EW's Friday Five: The return of Brockhampton, summer Haim, Jack Antonoff, and more songs you’ll Lauv
5 new tracks to add to your playlist.
Every Friday, EW runs down the five best songs of the week. Today’s edition features new Haim, a funky synth-pop supergroup, and the return of the best hip-hop boy band on the planet.
Haim — “Summer Girl”
If you need an excuse to roll the windows down, crank the stereo, and cruise the block this season then look no further than this jazzy slow-burn from sister trio Haim (not to be confused with LFO’s Abercrombie & Fitch love letter “Summer Girls,” nor Leighton Meester’s Country Strong soundtrack single “Summer Girl”). Despite its freewheeling groove, “Summer Girl” originates from a place of anguish and uncertainty, following lead singer Danielle’s discovery that her partner, Ariel Rechtshaid (who co-produced the song with Rostam), had cancer. “Whenever I would come home in between shows I wanted to be his sunshine — his summer when he was feeling dark,” she said in a statement about the song, a sentiment she shares on the second verse: “Lightning in your eyes, you can’t speak/Falling from the sky, down to me/I see it in your face, I’m relief I’m your summer girl.” For Haim, joy abounds, even in the face of uneasiness. —Alex Suskind
Lauv feat. Anne-Marie — “f—, i’m lonely”
In a more just world, this team-up should set the internet ablaze, but such is the steady slow burn of Lauv (and “2002” singer Anne-Marie for that matter). The 24-year-old’s songs rip open bandages and expose universal wounds but never without the catchy uplift that has made his expressions of anxiety so singular. On the collaborative front, this xylophonic Anne-Marie joint (off his upcoming debut studio album) may even outshine his earlier earworms with Julia Michaels and Troye Sivan. But it’s no secret that Lauv’s single strongest collaborator is the little voice inside his head, an apprehensive antagonist whom Lauv doesn’t expose so much as hand-deliver a hook, a mic, and precisely the right lyric to express itself. —Marc Snetiker
Raye — “Love Me Again”
If you don’t recall Raye from her subtle vocals earlier this year on David Guetta’s “Stay,” this fresh tune is an even better introduction to the 21-year-old Brit (who will open for Khalid on his European tour leg this fall). “Love Me Again” is simply fantastic, with its surprisingly sprightly use of organ chords and a breezy hook set up by the gasp-inducingly gorgeous, “Hello, how you doing, I was wondering if there’s something I could do to make you love me again.” Consider her officially on the Raye-dar. —M.S.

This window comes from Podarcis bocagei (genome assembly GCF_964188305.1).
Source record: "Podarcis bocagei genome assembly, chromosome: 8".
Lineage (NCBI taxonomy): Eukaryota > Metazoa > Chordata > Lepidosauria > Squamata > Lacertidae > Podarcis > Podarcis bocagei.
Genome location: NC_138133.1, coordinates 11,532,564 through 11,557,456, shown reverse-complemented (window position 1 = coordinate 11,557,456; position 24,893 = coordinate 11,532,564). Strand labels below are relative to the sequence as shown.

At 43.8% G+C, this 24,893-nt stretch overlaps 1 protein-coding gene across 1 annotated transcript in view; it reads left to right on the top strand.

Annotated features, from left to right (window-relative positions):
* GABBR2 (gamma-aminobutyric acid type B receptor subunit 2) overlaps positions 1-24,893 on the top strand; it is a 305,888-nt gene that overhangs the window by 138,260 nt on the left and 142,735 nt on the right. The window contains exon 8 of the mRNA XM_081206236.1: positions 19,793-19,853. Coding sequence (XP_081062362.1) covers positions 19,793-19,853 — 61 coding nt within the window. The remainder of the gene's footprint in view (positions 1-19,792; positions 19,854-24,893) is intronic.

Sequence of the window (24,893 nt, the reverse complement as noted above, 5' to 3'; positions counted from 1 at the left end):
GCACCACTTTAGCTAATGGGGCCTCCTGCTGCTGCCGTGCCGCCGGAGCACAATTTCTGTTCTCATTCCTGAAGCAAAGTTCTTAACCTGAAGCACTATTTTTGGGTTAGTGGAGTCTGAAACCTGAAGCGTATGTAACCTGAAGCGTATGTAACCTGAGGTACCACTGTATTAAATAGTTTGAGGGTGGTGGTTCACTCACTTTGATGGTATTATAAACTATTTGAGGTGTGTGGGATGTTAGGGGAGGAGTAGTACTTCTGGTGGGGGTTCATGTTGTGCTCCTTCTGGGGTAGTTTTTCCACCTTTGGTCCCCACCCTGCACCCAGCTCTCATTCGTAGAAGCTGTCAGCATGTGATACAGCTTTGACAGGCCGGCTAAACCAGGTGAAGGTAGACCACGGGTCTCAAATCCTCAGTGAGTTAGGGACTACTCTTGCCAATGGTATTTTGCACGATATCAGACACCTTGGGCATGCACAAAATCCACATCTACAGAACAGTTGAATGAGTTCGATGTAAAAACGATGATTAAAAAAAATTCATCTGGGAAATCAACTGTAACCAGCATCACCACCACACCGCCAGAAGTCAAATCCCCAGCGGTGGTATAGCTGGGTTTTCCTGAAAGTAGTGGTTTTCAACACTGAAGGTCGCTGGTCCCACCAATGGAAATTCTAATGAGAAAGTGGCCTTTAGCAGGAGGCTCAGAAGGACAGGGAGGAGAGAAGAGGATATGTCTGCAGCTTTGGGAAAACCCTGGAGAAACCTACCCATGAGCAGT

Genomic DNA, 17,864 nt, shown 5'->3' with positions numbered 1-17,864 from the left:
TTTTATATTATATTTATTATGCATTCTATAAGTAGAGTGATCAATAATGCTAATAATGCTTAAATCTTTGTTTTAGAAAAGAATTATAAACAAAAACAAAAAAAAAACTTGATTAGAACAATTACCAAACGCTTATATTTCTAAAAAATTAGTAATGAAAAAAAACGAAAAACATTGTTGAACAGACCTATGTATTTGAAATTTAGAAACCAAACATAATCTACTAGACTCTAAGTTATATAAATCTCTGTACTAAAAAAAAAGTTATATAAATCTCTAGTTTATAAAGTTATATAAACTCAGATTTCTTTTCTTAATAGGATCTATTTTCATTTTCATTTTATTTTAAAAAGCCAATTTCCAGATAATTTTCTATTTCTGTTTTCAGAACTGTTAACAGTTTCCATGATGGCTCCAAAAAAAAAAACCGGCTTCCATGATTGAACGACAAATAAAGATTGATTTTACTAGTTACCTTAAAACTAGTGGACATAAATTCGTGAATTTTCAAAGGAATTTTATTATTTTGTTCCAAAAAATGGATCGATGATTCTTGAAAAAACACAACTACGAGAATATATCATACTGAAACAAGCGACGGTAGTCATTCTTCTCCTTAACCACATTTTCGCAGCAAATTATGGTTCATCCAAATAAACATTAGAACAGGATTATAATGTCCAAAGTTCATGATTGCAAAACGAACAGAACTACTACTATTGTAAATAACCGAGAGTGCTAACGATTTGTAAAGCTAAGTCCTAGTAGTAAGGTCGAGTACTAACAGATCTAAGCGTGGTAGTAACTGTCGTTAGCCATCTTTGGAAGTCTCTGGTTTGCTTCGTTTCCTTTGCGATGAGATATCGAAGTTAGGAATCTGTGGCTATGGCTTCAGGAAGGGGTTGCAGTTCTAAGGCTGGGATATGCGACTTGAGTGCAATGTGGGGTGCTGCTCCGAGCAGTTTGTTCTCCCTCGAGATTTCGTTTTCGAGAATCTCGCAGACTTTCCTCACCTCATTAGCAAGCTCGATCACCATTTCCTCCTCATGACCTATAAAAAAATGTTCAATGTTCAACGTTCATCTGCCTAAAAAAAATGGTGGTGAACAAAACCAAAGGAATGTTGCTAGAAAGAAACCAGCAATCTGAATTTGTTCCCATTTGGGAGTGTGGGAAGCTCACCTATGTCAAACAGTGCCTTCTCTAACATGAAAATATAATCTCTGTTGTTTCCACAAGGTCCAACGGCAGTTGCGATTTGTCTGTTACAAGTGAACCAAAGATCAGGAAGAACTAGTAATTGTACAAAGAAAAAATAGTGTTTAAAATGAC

Brockhampton — “I Been Born Again”
The idiosyncratic hip-hop boy band is back with its first new music since 2018’s chart-topping Iridescence. The lead single off upcoming album Ginger is a sparse and nervy track in the vein of last year’s minimalist “Where the Cash At,” a song that featured member Merlyn Wood spitting about robberies over a woozy bass line. Wood makes an appearance on “Born Again” — this time talking “diamond dentures” and “golden rubbers” — but it’s the group’s de facto leader Kevin Abstract who steals the show with his rhymes about God, Hollywood, and… Dennis Rodman? Like anything Brockhampton does, it’s random, weird, and wonderful. —A.S.
Red Hearse — “Everybody Wants You”
This quasi supergroup (featuring producer/Bleachers frontman Jack Antonoff, go-to TDE producer Sounwave, and singer-songwriter Sam Dew) has been quietly releasing fun synth-pop tracks over the last two months. The newest drop, the R&B-indebted “Everybody Wants You,” may not have quite the same punch as their lead eponymous single, but it’s still got heart, thanks to Dew’s catchy hook about pining after someone who doesn’t reciprocate the feelings. —A.S.